After leading Planned Parenthood for over a decade, Cecile Richards has built a legacy as one of the organization’s most effective leaders, rallying millions of new supporters to the issue of “reproductive rights.”
In doing so, she also intensified the pro-life cause among those who oppose her organization—and the broader pro-choice movement—for providing and endorsing abortion.
As evangelical sociologist (and CT board member) Michael Lindsay once wrote in 2008, “Political movements like the Religious Right don't need a ‘god’ to succeed, but they do need a devil. Nothing builds allegiances among a coalition like a common enemy.”
Richards has proven divisive; a line in a New York Times article about her retirement states that, “Depending on whom you ask, the elegant 60-year-old is a national ‘hero’ or a ‘deeply evil woman’ and ‘mass murderer.’”
The announcement of her retirement came days after the annual March for Life and the anniversary of Roe v. Wade, two of the most popular occasions for pro-life demonstrations.
“Planned Parenthood has never been as slick and as politically savvy as it has been under the reign of Cecile Richards. That has served Planned Parenthood well, but in some ways it has served the pro-life movement well, too,” said Karen Swallow Prior, a Liberty University professor of English who has written about her own history of abortion activism.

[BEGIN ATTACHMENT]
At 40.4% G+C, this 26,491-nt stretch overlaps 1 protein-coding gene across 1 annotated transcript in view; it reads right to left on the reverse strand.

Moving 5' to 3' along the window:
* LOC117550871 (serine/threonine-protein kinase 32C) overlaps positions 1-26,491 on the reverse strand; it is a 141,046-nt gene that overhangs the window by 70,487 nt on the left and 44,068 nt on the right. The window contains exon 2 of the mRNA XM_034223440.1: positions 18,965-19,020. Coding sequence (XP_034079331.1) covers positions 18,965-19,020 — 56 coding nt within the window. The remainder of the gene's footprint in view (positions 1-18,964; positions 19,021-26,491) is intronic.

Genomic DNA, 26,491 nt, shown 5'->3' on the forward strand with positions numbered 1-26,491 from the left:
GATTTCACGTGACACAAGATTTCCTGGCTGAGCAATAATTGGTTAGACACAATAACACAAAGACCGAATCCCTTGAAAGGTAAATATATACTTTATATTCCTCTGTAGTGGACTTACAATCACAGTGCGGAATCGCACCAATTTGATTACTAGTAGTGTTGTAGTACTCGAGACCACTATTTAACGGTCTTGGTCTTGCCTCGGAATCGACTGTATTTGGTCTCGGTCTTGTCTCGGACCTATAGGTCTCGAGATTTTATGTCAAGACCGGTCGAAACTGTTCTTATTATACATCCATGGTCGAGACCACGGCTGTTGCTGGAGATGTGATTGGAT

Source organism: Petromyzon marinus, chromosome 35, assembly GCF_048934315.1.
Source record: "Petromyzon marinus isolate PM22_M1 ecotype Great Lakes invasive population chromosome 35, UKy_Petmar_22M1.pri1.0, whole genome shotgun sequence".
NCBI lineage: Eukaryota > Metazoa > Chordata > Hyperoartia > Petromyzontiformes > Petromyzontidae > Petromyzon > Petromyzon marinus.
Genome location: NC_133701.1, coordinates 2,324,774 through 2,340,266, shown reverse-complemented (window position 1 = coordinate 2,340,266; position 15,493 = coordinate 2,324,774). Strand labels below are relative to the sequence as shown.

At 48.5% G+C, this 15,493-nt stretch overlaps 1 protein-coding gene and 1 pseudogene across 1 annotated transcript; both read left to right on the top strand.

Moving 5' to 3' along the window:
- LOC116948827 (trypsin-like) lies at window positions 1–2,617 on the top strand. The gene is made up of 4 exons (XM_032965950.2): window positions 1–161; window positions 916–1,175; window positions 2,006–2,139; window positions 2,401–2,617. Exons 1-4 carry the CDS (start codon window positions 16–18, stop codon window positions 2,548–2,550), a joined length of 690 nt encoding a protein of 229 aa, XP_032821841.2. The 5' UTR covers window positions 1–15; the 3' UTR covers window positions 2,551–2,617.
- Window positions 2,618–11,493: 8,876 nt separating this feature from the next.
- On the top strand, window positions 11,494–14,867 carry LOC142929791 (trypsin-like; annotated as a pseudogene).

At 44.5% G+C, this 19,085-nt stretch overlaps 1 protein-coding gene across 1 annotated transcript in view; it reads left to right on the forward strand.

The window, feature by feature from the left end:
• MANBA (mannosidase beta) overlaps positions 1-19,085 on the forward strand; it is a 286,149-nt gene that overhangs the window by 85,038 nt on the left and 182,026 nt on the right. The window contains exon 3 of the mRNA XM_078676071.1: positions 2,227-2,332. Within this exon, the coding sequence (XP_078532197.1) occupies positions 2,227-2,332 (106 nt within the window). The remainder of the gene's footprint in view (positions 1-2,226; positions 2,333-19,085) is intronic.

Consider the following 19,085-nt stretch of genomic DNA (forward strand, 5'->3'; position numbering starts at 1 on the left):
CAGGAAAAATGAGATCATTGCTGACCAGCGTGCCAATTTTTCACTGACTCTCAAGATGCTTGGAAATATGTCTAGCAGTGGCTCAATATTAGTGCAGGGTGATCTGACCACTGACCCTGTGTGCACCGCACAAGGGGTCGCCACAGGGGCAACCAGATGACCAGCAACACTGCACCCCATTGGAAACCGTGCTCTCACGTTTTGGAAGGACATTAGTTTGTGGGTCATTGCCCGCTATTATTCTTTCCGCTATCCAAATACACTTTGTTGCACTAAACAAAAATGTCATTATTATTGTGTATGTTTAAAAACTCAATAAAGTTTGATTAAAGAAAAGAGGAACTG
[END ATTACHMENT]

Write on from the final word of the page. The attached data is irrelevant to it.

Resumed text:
“Richards helped turn what might once have been seen as a beleaguered public service agency into an easy target for the anti-institutional idealism of a younger generation of pro-lifers.”
As Richards led Planned Parenthood through unprecedented political shifts and turmoil since 2006, the organization remained shorthand for pro-life leaders to refer to efforts to defend abortion in America.
“Planned Parenthood now performs more than a third of all abortions in the United States and continued to be its biggest defender in the legislature and the courts,” National Right to Life Committee (NRLC) concluded in its annual report, released last week.
They attribute its continued strength, in part, to Richards’ leadership and strategy.
“Richards, frankly, has been a brilliant leader. She has navigated scandals and addressed deep problems expertly and deftly—somehow leading Planned Parenthood out of serious trouble time and time again,” said Charles Camosy, Fordham University ethics professor and author of Beyond the Abortion Wars.